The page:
Mushrooms and Other Fungi of North America
Mushrooms and Other Fungi of North America
Mushrooms and Other Fungi of North America Mushrooms and Other Fungi of North America Mushrooms and Other Fungi of North America

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Publisher: Firefly Books

Author Statement: by Roger Phillips
Audience: Trade
Specs: 1000 color photographs, glossary, index
Pages: 384
Trim Size: 6" X 9"
Language code 1: eng
Publication Date: 20100923
Copyright Year: 2010
Price: Select Below

Mushrooms and Other Fungi of North America

Praise for the hardcover edition:

"The quality of the photographs, along with the detailed descriptions, makes the volume an excellent identification guide."
-- American Reference Books Annual

"If you have even the slightest interest in identifying North American mushrooms, this is -- quite simply -- the book on the topic, bar none."
-- January Magazine

For amateur collectors or professional mycologists working in the field, this guidebook is quite simply the best North American mushroom reference ever published. Each of the 1,000 specimens is shown in full color on a neutral background to eliminate distractions, and specimens are arranged to show the cap, stem, gills, spines and a cross section, usually in various stages of growth.

Roger Phillips identifies all regional varieties of Basidiomycetes, which include chanterelles, puffballs and fungi, and Ascomycetes, which include morels and cup fungi. Detailed descriptive information on each mushroom variety includes:

  • Dimensions of cap, gills and stem
  • Color and texture of flesh
  • Odor and taste
  • Habitat and growing season
  • Distribution and appearance of spores
  • Edibility and poison warnings

There is also helpful advice on collecting specimens plus an illustrated beginner identification key and a generic key for the more advanced collector.

Mushrooms and Other Fungi of North America is at once the ideal introduction to mycology and an essential reference for the experienced collector -- the definitive book in its category.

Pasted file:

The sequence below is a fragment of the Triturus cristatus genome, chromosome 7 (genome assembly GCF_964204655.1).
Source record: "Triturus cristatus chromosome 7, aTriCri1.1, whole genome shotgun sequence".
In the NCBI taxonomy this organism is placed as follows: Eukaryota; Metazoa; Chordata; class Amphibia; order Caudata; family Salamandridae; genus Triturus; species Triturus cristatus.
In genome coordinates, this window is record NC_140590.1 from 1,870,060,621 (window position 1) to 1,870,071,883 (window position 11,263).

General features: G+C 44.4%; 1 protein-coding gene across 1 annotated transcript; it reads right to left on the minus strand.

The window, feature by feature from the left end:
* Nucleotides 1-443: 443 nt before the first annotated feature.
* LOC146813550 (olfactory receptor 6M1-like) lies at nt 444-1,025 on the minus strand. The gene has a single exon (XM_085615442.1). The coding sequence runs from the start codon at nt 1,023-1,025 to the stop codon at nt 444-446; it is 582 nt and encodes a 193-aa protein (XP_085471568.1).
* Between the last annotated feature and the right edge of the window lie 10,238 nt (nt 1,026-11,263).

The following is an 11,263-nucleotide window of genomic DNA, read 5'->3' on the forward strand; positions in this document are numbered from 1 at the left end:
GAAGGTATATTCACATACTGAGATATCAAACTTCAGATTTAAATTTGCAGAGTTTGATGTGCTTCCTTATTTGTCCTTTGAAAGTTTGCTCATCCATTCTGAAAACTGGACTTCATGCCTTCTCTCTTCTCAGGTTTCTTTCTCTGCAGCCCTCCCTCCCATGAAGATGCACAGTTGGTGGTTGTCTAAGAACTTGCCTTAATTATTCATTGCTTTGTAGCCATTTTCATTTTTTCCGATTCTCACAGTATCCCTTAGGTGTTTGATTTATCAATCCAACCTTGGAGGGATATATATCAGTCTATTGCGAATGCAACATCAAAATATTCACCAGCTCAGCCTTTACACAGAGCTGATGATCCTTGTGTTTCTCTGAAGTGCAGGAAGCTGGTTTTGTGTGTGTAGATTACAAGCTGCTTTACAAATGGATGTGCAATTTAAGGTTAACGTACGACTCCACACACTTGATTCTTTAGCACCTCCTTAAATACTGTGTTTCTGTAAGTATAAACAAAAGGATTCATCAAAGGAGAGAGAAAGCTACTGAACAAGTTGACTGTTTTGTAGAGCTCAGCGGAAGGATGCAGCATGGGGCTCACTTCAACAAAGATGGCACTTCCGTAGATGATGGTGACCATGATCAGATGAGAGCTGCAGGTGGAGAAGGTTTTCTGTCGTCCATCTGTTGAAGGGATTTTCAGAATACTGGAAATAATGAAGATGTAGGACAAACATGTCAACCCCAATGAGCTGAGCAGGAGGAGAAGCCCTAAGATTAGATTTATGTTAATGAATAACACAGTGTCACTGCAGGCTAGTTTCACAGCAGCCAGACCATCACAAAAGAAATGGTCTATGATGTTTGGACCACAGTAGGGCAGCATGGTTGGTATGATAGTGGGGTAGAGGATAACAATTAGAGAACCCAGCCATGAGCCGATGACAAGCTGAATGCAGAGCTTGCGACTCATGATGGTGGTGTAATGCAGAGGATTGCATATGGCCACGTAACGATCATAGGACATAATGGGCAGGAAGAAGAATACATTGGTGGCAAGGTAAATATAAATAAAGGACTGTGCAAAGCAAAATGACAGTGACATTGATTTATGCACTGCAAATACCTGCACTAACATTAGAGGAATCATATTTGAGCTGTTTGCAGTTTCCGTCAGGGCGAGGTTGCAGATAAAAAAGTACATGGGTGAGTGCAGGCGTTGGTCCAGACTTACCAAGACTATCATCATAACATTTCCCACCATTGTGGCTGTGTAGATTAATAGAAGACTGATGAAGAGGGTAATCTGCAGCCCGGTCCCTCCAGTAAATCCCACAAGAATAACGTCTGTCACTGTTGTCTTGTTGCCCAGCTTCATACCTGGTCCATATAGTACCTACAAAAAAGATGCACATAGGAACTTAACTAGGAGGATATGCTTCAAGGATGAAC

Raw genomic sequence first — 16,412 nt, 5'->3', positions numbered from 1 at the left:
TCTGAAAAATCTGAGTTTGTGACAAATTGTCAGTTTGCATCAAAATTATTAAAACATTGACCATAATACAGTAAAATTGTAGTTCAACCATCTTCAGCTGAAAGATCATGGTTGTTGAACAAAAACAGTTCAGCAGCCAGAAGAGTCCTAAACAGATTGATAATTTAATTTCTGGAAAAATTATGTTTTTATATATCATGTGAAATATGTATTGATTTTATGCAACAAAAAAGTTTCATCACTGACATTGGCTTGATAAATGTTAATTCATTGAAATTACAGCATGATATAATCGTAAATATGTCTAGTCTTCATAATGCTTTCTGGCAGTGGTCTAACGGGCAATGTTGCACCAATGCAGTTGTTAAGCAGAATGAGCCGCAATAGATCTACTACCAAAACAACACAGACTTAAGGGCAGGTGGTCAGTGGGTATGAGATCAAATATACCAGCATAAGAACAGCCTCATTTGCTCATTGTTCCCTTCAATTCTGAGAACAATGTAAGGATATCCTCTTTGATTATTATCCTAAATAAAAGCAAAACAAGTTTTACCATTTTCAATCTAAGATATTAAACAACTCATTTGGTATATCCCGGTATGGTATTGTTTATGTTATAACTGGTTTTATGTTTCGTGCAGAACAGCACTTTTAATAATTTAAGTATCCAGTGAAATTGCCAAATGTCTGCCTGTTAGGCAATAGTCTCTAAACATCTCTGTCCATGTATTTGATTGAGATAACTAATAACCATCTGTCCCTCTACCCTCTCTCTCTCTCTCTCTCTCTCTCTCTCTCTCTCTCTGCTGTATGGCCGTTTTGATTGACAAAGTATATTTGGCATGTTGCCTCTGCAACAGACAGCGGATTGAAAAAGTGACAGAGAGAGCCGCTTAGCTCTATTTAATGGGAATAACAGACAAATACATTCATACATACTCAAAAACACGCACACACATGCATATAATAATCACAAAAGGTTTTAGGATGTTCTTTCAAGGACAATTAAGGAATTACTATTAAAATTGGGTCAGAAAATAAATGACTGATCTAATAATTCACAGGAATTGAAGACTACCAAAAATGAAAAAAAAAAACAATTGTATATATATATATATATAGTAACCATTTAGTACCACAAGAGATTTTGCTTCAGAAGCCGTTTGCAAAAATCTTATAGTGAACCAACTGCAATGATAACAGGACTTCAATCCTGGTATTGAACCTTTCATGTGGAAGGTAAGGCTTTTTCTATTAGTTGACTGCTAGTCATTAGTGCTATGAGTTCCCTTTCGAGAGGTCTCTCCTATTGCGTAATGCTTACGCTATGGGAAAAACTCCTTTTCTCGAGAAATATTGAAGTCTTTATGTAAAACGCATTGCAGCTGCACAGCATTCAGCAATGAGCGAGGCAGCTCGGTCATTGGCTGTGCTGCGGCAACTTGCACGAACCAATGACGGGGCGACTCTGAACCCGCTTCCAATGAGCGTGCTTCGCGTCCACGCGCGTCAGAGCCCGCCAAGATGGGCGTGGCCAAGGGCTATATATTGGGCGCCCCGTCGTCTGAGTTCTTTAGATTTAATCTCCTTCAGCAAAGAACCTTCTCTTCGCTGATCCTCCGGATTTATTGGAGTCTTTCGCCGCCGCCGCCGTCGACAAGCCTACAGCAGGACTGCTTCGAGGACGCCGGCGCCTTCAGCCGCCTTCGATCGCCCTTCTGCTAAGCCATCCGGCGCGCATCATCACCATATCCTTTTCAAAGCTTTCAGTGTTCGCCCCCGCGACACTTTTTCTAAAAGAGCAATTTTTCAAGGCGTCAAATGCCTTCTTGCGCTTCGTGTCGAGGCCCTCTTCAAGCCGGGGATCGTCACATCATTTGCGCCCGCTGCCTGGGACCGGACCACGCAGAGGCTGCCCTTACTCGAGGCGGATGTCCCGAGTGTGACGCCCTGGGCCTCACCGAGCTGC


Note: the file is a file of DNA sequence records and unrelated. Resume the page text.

Roger Phillips pioneered the use of color photography for the reliable identification of natural history specimens. He is the author of 30 books that have sold a total of 3.5 million copies worldwide.


excerpt from the Introduction

In August 1983, I set off to North America with my wife, Nicky, and our daughter, Phoebe, then only seven months old. Our first American outing was the Eighth Annual Northeastern Mycological Foray, to which we'd been invited by Dick Homola. For us, it was a culture shock. Things are very different across the water; in Britain, our annual mycological society foray is much more of an academic affair, with Latin rather than English serving as the official language. However, we soon changed gear and adapted to the lively and entertaining style of a weekend on an American campus, including Phoebe, who quickly learned to crawl in the woods along a county road near Bangor, Maine.

The study of mushrooms in North America is both ahead and behind the European science of mycology. There are many excellent American monographs of genera, almost all of them co-authored by Alexander H. Smith, whose truly herculean volume of work demonstrates the enormous energy he invested in his lifetime's study. Indeed, there are a greater number of modern American monographs available than there are monographs of European genera. In Europe, on the other hand, there are three exceedingly good books that deal with the larger subject of the Agaric Flora in its entirety: Flore Analytique des Champignons Supérieurs by Kühner and Romagnesi; Keys to Agarics and Boleti by Meinhard Moser; and The Check List of British and Irish Basidiomycota by N.W. Legion and A. Henrici et al.